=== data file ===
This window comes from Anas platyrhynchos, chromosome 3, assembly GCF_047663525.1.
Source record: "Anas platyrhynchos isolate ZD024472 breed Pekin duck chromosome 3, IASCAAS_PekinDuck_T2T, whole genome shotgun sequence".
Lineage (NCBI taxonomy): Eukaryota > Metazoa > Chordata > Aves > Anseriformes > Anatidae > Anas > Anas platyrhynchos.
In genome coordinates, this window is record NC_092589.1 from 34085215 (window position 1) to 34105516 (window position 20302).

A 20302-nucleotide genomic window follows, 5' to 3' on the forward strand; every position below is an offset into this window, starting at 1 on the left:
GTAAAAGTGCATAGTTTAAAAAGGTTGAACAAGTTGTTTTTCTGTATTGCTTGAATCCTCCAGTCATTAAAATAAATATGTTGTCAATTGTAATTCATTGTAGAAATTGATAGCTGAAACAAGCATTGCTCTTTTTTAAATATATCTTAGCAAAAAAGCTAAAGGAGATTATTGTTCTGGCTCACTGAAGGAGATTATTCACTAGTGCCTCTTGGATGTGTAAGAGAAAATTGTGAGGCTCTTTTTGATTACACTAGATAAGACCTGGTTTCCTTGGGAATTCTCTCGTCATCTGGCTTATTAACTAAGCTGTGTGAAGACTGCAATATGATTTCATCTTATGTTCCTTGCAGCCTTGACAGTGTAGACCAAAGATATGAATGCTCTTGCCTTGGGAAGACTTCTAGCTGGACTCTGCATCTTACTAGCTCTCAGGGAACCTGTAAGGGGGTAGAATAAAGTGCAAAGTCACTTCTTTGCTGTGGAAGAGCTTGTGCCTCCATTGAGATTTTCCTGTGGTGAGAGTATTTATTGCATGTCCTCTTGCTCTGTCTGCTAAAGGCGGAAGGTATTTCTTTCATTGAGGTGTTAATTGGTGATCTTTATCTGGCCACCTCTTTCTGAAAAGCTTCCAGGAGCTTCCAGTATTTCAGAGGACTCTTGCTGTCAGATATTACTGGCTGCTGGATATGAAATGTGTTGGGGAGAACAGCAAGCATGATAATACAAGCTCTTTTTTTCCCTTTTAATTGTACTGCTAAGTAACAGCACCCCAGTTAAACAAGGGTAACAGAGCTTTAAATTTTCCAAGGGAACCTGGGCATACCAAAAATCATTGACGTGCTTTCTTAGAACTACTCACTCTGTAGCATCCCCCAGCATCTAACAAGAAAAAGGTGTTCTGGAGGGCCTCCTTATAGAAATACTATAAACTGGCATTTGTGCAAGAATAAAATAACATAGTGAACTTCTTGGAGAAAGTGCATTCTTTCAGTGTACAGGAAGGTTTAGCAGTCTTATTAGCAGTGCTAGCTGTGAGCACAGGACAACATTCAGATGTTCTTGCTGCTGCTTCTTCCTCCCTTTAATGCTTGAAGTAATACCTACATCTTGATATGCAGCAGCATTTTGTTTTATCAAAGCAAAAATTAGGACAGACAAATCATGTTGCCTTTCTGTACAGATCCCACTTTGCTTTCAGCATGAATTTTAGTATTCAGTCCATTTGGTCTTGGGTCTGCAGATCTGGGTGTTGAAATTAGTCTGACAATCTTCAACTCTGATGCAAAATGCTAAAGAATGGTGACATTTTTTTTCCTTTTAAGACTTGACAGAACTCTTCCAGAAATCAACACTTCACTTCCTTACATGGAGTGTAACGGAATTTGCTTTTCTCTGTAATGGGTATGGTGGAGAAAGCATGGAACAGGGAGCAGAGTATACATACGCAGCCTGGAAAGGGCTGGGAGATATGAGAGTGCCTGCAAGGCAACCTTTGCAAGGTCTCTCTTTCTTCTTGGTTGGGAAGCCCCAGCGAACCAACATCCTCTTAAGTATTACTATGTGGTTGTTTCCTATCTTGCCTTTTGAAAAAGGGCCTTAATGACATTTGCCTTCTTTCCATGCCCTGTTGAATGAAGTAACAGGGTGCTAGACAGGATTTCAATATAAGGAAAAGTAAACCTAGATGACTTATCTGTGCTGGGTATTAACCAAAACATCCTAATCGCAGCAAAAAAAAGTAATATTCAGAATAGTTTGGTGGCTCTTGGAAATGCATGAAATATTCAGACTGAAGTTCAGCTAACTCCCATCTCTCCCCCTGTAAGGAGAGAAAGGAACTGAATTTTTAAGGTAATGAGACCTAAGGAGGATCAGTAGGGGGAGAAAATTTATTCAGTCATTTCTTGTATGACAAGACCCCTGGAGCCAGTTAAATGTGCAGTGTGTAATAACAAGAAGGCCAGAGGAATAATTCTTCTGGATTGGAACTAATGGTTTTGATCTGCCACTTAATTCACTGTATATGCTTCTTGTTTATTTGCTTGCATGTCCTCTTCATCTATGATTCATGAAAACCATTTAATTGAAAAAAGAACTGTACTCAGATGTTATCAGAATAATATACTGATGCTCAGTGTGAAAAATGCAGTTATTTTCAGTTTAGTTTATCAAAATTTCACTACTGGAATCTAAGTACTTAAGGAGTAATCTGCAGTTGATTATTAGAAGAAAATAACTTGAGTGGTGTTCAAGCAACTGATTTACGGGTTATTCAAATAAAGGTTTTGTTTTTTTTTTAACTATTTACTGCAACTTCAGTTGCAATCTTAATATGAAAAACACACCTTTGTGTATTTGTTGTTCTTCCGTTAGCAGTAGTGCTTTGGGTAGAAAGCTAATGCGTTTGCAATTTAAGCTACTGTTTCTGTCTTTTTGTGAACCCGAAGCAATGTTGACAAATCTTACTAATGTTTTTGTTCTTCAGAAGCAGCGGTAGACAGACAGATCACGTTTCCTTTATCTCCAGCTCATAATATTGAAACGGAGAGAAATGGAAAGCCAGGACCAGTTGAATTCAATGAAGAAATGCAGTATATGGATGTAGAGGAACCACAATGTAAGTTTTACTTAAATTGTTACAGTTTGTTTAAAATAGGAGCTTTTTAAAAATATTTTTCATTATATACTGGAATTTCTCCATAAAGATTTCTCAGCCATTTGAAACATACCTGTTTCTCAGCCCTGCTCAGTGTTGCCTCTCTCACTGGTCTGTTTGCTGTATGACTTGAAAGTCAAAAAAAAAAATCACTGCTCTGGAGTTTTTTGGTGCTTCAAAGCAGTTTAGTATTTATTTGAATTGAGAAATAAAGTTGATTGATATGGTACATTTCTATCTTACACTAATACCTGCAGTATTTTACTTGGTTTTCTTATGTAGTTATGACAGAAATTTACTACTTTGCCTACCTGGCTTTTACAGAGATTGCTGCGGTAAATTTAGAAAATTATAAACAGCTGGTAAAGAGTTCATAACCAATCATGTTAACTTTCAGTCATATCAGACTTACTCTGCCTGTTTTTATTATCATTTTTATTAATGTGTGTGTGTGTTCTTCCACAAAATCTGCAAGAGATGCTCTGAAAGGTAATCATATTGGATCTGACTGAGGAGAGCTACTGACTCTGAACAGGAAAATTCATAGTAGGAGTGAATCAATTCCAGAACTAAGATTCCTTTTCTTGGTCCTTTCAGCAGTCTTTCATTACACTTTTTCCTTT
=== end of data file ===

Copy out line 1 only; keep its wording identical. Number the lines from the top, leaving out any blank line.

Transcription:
This window comes from Anas platyrhynchos, chromosome 3, assembly GCF_047663525.1.